Witnesses To War
No one knows exactly how many Irish men and women served with the British armed forces during World War II, a conflict that cost millions of lives. One estimate puts the number from the Republic of Ireland at 60,000, of whom 9,000 were killed. The Irish survivors of this war are now few in number and very elderly.
For the past eighteen months, Bryan Dobson and Donal Byrne of RT have been recording a broadcast archive of some of the remaining survivors recalling their experiences of joining the British forces, their period of service during the war and their experiences afterwards. Among the interviewees are men who served with Bomber Command in the RAF; men who took part in the D-Day landings; some who experienced prisoner of war camps in Germany; one man who was part of a unit of soldiers who liberated the Bergen Belsen concentration camp; and merchant seamen who are sometimes regarded as members of the forgotten service during the war.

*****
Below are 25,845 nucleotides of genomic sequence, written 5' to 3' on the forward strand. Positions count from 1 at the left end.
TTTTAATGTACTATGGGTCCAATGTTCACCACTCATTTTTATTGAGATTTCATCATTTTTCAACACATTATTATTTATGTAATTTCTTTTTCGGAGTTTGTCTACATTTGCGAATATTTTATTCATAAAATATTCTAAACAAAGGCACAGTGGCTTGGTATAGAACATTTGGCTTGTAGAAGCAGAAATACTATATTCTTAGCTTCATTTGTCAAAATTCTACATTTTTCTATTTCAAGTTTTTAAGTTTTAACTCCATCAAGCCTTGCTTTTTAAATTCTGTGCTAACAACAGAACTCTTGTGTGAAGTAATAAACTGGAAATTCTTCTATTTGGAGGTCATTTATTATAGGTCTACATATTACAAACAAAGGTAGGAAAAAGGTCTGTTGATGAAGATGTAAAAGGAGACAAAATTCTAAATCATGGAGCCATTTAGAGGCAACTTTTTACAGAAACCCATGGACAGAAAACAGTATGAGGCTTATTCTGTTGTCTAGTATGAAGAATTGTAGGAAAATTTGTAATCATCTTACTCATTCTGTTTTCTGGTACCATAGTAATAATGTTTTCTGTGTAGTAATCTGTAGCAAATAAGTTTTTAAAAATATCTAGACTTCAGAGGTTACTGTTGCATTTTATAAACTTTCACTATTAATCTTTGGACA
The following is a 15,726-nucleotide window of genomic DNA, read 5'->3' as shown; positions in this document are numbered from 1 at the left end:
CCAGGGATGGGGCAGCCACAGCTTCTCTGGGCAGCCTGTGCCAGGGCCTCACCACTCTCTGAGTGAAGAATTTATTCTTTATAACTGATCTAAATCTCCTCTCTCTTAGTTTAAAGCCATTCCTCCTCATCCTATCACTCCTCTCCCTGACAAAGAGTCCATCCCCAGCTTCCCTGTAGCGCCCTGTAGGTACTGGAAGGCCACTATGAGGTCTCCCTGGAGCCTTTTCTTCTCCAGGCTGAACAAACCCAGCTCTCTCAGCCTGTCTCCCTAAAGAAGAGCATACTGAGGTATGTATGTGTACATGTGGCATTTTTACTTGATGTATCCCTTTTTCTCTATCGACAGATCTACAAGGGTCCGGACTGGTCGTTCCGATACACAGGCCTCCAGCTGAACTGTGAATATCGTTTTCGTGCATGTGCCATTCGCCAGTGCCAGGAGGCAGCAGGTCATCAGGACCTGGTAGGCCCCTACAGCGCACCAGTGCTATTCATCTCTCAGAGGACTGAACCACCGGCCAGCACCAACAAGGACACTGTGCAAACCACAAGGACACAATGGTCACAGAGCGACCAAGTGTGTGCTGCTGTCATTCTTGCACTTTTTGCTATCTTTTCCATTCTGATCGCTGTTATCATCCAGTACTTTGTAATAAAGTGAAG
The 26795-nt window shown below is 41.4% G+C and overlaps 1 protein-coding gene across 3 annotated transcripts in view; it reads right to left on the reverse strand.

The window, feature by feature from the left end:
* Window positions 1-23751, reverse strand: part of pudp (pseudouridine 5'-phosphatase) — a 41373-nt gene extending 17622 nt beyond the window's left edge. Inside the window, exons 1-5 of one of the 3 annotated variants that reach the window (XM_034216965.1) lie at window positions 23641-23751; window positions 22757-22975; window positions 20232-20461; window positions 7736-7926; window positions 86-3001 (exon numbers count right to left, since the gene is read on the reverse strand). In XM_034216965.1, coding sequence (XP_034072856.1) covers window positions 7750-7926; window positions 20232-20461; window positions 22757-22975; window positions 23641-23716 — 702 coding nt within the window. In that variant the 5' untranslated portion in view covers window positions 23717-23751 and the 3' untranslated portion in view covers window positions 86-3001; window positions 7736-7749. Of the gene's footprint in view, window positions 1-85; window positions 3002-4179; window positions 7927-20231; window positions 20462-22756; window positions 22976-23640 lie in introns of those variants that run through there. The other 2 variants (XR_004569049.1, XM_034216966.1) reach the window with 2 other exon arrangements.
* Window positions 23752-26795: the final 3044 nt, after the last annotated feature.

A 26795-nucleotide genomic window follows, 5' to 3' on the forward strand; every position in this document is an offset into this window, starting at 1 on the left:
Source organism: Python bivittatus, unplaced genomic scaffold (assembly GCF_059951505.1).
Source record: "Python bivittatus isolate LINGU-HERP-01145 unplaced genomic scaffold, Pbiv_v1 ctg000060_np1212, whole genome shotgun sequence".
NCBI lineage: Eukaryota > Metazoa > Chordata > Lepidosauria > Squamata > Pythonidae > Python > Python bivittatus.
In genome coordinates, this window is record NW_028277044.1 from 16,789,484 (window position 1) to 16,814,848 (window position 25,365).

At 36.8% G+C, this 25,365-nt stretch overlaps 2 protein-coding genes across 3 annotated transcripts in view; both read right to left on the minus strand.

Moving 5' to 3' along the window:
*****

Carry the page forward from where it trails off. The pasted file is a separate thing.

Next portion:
As part of that archive, some of these moving accounts feature in a special RTÉ documentary Witnesses to War to be broadcast on RTÉ One Television on Tuesday, November 12 at 10.35pm.
In Witnesses to War seven Irish men recall their World War II experiences; some of these men are now in their nineties but their recollections are clear and moving. Featured are Harry Callan, a native of Derry and merchant seaman taken prisoner in the South Atlantic, who was later forced to work on a submarine bunker near Bremen in horrendous conditions; Jim Redmond, a Dublin man who became a tail gunner with the RAF; Pat Gillan, a Galwegian who was a commando on D-Day; Jack Mahony from Kerry, who also fought in Normandy but ended his war in a notorious POW camp in Germany; Denis Murnane from Dublin, who was a bomb aimer with bomber command; John Crisp, a Dubliner who was a tank driver in North Africa and Italy; and Albert Sutton, an RAF man who went into Bergen Belsen and witnessed the horrific scenes there.